Following the spate of cyber security attacks this year, Microsoft announced new security features for Windows 10 that will be implemented during the Windows Fall Creator update later this year. In a blog post, the industry giants said that they will be introducing a wave of new tools to help users to prevent and stop future attacks. The update will be using AI to aid in the detection of malware and threat resolution.
More specifically, Microsoft will be launching Windows Defender Exploit Guard, which will enable users to decide how to restrict code on computer networks. This is launched in an effort to address cybersecurity threats and hackers. Attack surface reduction smart rules will help to minimize the potential for unwanted invasion. Speaking on the new update, Rob Lefferts, the director of program management for Windows Enterprise and Security recognized the need to develop to address the next era of cyber threats.
By using cloud intelligence, AI and machine learning, Lefferts believes that Microsoft will be able to deal with widespread malicious attacks while keeping data uncompromised. The use of both cloud intelligence and AI is also a formidable combination according to Windows ATP Principal Program Manager, Avi Sagiv, who suggested that the new system will be ‘more intelligent, simple to manage, and ever-evolving”. The capacity to remain flexible will be invaluable in dealing with the diverse range of threats users face online.
AI has the capacity to fix problems and make necessary system alterations on the fly. So if implemented correctly, the combination of cloud analytics and AI will both prevent breaches whilst recording data about the attacks. This data can then be used to provide further insights into the type of threats modern users face and how to address them. It is encouraging that companies like Microsoft have reaffirmed their commitment to staying on top of cybersecurity demands, especially in the wake of the widespread ransomware attacks earlier this year.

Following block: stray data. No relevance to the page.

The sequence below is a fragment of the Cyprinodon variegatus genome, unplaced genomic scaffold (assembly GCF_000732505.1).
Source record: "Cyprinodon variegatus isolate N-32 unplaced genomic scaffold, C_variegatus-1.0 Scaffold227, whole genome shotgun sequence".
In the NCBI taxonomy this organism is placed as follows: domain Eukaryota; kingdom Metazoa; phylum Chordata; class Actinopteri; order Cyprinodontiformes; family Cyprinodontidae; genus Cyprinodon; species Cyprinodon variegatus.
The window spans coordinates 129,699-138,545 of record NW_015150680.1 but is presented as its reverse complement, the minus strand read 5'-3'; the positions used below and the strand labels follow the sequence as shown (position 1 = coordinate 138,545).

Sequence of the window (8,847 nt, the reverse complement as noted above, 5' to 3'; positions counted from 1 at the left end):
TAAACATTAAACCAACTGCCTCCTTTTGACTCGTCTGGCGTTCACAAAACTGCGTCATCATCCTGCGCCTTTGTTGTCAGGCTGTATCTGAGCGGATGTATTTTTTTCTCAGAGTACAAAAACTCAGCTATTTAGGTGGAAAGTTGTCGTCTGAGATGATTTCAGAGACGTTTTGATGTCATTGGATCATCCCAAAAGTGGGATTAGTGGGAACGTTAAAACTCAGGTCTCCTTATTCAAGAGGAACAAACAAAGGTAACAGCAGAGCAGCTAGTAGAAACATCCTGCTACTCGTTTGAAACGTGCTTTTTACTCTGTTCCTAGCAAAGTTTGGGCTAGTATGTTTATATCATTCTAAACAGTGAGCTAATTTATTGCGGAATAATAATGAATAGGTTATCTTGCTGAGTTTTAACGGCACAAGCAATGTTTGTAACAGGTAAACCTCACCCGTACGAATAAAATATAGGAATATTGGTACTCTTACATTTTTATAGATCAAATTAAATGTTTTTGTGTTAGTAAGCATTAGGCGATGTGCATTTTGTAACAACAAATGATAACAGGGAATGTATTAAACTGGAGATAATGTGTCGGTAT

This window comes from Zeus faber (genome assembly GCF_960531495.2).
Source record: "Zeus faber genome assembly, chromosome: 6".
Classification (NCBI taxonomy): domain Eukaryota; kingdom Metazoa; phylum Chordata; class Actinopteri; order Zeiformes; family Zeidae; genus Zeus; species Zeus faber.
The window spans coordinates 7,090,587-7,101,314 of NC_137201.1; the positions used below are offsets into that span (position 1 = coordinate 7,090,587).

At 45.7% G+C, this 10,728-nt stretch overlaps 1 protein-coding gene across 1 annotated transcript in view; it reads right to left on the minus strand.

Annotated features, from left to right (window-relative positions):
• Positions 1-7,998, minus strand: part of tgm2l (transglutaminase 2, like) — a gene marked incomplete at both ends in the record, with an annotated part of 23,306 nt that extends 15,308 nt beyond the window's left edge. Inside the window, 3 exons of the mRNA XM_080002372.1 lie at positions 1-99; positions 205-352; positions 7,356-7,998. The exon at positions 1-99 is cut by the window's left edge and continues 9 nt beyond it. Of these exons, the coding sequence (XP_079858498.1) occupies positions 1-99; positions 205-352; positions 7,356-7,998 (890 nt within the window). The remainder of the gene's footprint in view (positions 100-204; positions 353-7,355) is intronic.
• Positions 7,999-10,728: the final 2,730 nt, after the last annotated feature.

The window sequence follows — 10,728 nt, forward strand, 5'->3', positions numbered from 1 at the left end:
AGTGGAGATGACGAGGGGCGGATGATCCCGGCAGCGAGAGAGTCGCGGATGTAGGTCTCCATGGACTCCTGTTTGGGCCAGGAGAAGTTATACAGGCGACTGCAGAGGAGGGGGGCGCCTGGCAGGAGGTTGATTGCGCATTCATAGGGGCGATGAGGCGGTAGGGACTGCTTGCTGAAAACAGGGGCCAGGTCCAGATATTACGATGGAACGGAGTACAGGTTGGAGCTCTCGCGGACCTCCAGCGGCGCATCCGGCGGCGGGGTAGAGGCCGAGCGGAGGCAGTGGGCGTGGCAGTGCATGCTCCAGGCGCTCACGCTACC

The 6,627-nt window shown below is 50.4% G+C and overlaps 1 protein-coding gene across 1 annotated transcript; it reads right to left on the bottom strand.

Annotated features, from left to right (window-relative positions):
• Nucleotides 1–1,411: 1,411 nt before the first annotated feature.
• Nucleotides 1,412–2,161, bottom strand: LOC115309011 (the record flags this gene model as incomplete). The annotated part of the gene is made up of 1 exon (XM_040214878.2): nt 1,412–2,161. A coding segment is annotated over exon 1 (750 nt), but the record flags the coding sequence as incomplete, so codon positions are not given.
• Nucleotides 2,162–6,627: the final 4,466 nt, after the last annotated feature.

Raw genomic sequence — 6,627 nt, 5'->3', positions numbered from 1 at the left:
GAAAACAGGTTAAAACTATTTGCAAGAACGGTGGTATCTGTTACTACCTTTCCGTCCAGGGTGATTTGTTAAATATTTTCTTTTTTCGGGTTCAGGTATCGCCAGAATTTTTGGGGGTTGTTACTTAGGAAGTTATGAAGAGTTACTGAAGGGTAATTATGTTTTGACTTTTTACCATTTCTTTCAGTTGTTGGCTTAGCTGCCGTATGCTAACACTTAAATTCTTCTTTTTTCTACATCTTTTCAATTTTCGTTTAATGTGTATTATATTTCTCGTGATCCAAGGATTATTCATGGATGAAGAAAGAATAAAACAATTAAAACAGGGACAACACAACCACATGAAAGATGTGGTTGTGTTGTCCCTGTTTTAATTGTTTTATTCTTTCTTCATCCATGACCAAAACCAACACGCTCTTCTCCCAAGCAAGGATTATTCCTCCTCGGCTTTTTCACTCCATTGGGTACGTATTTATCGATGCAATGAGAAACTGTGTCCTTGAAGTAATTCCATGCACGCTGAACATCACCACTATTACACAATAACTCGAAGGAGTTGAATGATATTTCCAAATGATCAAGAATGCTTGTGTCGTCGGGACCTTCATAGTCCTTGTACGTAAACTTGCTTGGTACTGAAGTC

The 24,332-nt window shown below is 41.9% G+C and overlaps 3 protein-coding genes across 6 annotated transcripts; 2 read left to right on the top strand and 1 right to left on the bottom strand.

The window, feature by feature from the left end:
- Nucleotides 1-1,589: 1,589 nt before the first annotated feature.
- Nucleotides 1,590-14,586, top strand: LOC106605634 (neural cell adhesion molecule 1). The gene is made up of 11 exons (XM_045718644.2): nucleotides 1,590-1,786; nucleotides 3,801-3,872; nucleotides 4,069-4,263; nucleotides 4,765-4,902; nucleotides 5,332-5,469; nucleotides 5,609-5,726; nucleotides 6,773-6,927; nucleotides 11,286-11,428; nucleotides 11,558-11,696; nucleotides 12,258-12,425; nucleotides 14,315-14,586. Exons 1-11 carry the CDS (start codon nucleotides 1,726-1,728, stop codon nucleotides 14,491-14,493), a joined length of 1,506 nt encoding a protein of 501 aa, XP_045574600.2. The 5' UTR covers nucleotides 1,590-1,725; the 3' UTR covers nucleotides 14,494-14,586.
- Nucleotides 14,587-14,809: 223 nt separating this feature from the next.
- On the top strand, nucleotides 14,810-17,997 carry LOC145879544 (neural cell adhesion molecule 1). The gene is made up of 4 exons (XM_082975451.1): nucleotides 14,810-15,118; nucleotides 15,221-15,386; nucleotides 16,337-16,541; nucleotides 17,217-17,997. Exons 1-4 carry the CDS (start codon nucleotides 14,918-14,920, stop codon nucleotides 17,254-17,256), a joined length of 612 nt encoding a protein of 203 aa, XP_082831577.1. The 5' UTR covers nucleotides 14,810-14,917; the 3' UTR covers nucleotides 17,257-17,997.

UK Government Digital Service Data Leak
Finally, this week it was announced that the government is making users of the data.gov.uk website change their passwords in response to a data leak. A database full of usernames and email addresses was discovered on a public system, left unencrypted and freely accessible. According to a spokeswoman of the Government Digital Service, the leak only featured email addresses, usernames and hashed passwords rather than personal information such as names and addresses.
Similarly, one email verified by The Register, stated, “A recent routing security review discovered a file containing some users’ names, emails and hashed passwords was publicly accessible on a third-party system”. The amount of user information leaked was shocking, containing information on all users who registered prior to 20th June 2015. At this stage resetting user passwords has been suggested merely as a precaution rather than a response to any live malicious attacks.
However, the entire episode raises yet more concerns over the sanctity of user data. It is deeply concerning that the private data of so many citizens have been left unsecured on a public server. A leak on such a scale suggests that the GDS and the data.gov.uk website did not have cohesive cybersecurity protocols in place to keep data safe. In today’s integrated society, both private and government organizations need to take responsibility and protect the data they keep. In order to minimize future breaches, we need to start scrutinizing organizations that fail to protect our data.